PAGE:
You may find it strange to learn that I still frequently think about Jerom, even though he died 15 years. I suppose I’ve never shaken the feeling that this chimpanzee desperately needed my help, but in the end I let him down – I let him die and, in the end, even advocated for his death. He was not quite 14 years old and the laboratory had experimentally infected him with so many different strains of HIV that he became the first non-human to develop full-blown AIDS. In the months that I cared for him, tried to ease his pain and fear, and grew to love him, I couldn’t help but compare what he was going through to humans I’d known with the disease. Like them, I watched his body waste away as he endured endless bouts of diarrhea; he cried when he was in pain; he lashed out at me in anger when he was lonely and scared. But I was unable to offer much comfort to Jerom, and because researchers were only interested in his mutating virus, I was unsuccessful in my attempts to convince them to treat his disease. Knowing there was no other recourse for him, I asked the researchers to end his life rather than prolong his suffering. I said goodbye to Jerom on February 13, 1996.
Jerom and I were thrown together in a most unnatural way; biomedical research brought his kind out of the green forests of Africa, separated families, and deposited these individuals in the gray concrete and steel laboratories of the United States. Jerom and I should never have met, just as other laboratory caretakers across the country should never have known the approximately one thousand chimpanzees still held captive in laboratories here. Thankfully, many former laboratory subjects are now living in sanctuaries which do their best to provide a semblance of the autonomous lives wild chimpanzees know. But many more remain in the laboratories; some used in active protocols and others simply ‘warehoused’ until some research use is found for their bodies.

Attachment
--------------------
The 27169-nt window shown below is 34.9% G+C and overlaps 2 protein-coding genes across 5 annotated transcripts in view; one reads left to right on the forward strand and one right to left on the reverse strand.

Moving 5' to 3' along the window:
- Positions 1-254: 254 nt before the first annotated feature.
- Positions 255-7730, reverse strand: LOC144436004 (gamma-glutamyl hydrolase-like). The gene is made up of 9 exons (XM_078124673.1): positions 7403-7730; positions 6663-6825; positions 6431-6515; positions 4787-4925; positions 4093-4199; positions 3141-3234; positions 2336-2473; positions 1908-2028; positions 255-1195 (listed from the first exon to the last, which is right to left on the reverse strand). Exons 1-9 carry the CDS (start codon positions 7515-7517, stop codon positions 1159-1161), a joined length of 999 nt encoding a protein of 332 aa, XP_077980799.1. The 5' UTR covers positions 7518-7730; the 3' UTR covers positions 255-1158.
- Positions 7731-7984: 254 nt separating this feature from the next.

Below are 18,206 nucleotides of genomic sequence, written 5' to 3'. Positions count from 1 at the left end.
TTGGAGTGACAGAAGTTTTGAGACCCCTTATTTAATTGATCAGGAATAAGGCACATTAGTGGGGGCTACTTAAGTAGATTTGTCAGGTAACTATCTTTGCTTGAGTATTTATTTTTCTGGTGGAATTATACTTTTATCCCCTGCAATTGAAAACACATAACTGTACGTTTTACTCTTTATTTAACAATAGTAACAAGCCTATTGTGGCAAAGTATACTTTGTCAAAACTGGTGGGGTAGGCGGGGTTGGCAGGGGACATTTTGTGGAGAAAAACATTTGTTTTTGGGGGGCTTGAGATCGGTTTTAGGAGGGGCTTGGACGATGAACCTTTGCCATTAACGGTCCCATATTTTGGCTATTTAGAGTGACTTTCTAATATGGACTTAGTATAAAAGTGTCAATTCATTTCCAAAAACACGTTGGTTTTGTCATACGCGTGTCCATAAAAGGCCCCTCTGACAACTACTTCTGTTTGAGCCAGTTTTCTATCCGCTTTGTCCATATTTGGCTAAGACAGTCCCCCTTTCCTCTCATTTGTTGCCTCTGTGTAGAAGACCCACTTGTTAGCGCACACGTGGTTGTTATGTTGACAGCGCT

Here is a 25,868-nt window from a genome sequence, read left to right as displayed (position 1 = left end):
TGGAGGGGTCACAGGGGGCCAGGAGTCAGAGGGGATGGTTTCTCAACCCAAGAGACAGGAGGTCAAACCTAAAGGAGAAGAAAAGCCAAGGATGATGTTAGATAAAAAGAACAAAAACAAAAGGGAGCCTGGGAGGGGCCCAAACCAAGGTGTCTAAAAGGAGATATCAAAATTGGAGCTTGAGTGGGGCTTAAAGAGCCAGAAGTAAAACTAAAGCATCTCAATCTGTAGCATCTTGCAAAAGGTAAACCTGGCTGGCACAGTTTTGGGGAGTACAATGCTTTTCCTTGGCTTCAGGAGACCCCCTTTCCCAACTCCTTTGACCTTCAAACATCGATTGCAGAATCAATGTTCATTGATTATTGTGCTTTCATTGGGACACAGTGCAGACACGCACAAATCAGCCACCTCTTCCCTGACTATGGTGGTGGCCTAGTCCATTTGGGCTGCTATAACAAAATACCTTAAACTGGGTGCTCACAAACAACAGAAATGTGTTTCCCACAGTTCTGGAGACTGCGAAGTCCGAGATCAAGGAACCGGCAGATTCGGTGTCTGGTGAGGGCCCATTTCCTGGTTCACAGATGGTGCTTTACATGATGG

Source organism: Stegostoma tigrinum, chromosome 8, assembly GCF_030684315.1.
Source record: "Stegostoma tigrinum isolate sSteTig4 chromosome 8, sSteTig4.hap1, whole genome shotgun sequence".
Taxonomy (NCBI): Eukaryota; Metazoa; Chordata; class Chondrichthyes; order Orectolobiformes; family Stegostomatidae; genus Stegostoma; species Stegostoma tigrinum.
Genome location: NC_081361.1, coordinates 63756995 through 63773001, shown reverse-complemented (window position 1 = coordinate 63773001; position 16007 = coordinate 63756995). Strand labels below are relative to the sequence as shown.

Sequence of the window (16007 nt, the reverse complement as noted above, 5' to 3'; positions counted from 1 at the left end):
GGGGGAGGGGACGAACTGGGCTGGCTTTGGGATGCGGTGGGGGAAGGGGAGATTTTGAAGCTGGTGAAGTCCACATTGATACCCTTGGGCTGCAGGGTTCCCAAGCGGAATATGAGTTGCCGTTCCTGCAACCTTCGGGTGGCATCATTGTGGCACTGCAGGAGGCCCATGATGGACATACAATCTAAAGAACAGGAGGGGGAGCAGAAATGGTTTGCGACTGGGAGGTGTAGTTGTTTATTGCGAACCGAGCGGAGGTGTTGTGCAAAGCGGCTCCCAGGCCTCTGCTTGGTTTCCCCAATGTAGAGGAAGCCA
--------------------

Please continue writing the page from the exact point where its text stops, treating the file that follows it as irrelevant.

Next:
The United States and Gabon remain the only countries that still hold and use captive chimpanzees for research. While the federal government, which supports most of the research still conducted on chimpanzees, still finds a need for chimpanzees, there are indications that the tide may finally be turning. In the last year, the Great Ape Protection Act gained over 160 supporters in the US Senate; it is expected to be reintroduced this year. And when the National Institutes of Health threatened to move over 180 chimpanzees from the Alamogordo Primate Facility, where they had not been used in research for decades, to the Southwest Foundation for Biomedical Research, where they most likely would have been used, tens of thousands of people across the country, including New Mexico Governor Bill Richardson advocated on their behalf. The chimpanzees were given a reprieve while the National Academies of Science conducts a review of the use of chimpanzees in biomedical research. The declining use of chimpanzees over the last decade can be attributed to the recognition that their use is expensive and fraught with ethical complications.
Nothing can be done to right the wrongs done to Jerom and the countless others like him who suffered and died to further the cause of research on human diseases, but we can choose to take a new path now. It feels like it’s finally time to start feeling hopeful that we’ll see an end to research on chimpanzees soon.